“However,” Kranda continues, “if the provider has to make a service call during that year, then the customer pays for service as needed with a cap of perhaps 20% over the original full contract price. So, if the customer has a good year with his equipment—no repairs—he comes out ahead. If he has a bad year, he pays slightly more than the original full contract price, but is still covered for catastrophic events.”

Anatomy of a Great Contract
The practice of bundling value-enhancing add-ons within maintenance plans as a way of differentiating service-provider offerings is becoming more common. Value-adds, as they’re called, show up most abundantly in markets brimming with service-industry competition.

“Benchmarking is one example of an attractive value-add—providing customers with information to allow them to compare various aspects of their operations against those of their peers as a way to help them implement the best practices and improve workflow,” Greaney says.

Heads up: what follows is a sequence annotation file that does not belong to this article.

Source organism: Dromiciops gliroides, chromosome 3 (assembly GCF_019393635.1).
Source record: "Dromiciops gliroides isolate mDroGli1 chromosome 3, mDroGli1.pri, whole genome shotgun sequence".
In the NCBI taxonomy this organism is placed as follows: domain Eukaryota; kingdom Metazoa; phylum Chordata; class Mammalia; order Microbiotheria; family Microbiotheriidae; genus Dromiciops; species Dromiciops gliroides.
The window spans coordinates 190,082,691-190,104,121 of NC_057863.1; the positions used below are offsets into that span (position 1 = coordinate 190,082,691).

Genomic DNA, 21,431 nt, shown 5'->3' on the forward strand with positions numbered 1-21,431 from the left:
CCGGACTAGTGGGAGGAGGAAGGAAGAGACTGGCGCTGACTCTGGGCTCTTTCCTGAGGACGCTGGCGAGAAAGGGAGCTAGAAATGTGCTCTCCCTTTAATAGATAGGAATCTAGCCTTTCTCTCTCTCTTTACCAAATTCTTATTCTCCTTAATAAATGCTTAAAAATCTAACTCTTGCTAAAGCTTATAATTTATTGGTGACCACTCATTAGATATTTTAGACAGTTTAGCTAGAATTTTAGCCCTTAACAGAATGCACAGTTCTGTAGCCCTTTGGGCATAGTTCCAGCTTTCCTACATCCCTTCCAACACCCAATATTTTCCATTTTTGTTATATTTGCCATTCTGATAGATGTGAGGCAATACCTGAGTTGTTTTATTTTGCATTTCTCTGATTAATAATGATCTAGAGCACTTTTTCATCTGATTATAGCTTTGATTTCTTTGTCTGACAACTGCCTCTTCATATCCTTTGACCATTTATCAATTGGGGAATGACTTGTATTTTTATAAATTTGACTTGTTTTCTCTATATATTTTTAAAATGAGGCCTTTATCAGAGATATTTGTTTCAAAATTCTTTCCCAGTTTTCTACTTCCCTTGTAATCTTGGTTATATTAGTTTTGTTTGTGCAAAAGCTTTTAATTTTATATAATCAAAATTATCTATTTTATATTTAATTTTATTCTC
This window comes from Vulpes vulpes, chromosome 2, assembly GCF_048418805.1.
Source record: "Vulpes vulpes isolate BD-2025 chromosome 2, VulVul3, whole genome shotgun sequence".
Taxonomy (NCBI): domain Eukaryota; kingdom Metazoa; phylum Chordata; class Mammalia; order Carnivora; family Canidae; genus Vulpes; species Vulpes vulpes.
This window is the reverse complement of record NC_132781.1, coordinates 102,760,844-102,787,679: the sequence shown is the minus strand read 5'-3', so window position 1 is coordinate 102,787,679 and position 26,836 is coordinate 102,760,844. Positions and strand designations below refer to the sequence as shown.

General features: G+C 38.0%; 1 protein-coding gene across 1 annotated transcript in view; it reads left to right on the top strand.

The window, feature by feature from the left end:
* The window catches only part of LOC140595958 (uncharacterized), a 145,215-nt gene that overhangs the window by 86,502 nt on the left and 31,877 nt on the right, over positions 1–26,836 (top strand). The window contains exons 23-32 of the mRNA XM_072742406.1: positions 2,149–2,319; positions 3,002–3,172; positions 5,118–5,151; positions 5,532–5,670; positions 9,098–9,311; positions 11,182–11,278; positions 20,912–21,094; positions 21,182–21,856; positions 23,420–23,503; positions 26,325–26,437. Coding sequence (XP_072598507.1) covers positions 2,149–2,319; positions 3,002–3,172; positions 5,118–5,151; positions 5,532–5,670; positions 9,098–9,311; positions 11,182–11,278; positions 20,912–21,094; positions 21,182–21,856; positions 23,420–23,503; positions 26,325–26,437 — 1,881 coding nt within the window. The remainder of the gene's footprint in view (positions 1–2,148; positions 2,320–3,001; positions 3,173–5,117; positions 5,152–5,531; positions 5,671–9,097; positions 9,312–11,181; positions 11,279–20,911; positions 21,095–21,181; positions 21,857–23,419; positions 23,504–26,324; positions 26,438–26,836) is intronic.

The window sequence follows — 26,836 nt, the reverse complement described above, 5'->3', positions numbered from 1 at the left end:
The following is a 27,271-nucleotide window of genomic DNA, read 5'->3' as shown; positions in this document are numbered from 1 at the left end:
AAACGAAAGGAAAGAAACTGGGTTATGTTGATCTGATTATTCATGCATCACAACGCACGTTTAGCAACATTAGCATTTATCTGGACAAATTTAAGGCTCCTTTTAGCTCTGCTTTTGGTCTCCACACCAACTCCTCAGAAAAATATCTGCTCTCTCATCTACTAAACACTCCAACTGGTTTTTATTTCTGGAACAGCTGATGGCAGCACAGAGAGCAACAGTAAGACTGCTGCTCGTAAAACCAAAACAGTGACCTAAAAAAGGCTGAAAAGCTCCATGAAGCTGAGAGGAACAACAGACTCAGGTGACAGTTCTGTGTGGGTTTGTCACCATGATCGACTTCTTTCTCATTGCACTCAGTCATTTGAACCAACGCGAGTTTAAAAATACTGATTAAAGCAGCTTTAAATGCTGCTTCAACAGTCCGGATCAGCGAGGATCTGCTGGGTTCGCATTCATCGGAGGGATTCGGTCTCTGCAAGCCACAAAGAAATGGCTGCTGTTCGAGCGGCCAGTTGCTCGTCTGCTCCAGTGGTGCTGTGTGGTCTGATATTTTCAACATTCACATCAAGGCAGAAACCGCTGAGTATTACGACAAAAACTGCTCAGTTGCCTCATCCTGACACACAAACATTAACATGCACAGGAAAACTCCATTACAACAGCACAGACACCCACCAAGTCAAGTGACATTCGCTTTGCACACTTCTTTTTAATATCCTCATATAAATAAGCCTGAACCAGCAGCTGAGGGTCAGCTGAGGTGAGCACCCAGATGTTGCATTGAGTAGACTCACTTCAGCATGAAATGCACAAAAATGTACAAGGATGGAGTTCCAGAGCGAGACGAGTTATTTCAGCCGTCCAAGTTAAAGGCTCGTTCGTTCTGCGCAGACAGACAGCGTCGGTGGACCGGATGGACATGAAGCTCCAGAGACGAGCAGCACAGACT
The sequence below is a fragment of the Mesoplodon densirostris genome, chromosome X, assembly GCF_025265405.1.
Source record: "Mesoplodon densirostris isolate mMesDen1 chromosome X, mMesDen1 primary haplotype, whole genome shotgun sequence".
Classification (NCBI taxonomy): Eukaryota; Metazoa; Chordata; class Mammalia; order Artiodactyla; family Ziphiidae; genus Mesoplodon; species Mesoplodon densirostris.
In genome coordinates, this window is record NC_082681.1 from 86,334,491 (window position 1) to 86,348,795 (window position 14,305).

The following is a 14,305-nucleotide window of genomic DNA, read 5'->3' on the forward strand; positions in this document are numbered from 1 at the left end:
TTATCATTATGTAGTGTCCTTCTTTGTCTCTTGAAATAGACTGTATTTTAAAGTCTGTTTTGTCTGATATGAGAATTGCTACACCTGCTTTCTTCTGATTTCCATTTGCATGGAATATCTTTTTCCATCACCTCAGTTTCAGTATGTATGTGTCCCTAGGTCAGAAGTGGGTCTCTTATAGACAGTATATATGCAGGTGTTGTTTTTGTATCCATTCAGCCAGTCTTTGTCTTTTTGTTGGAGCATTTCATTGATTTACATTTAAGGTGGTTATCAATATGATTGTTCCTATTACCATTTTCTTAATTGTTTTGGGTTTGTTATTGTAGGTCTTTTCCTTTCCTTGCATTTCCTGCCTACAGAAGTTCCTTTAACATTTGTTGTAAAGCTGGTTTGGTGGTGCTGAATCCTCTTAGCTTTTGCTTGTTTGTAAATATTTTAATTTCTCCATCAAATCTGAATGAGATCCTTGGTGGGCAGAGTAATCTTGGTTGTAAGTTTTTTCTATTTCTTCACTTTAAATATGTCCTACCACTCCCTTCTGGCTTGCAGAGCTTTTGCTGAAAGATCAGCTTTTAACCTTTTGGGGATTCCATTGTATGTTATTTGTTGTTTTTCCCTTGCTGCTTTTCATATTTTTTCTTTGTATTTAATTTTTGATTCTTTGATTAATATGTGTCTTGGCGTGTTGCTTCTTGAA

Another example of a good value-add is in-house training for a customer’s technologists and physicians, says Kranda, who cautions that value-adds aren’t necessarily freebies. “Customarily, the cost of a value-add is built into the service contract price,” he points out. “If you throw it in for free, the value isn’t there to begin with, so it wouldn’t be called a value-add. The idea is, yes, there’s a cost to delivering the value-add, but it’s an acceptable one because of the way it increases the value of the service agreement.”